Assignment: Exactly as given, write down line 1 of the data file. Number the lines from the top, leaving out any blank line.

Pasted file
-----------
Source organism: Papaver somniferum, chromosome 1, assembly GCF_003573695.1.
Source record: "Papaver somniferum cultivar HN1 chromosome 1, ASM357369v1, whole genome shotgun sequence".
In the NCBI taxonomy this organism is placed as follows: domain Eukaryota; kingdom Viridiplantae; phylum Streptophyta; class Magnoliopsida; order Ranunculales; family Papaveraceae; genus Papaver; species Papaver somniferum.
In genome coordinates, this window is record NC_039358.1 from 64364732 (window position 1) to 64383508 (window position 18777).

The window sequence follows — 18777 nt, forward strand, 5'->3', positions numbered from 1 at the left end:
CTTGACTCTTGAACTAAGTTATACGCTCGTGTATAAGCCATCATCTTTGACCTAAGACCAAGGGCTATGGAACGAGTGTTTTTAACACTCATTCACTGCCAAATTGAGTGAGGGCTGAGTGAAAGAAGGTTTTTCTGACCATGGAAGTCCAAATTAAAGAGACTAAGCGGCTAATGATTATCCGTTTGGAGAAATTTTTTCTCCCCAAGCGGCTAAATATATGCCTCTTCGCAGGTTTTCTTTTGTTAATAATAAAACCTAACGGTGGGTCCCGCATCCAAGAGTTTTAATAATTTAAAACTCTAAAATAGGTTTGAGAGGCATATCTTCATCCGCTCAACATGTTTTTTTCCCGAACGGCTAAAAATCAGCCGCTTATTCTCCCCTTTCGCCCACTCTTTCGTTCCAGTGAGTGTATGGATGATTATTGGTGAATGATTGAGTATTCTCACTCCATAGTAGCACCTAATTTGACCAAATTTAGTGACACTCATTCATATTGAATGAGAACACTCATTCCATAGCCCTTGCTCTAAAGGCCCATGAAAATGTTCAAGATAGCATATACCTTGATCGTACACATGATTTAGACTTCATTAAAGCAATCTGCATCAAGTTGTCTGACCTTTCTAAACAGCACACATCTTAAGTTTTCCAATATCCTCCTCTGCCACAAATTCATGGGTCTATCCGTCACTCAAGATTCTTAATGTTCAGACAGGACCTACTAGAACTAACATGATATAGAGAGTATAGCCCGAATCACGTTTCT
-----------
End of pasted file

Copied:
Source organism: Papaver somniferum, chromosome 1, assembly GCF_003573695.1.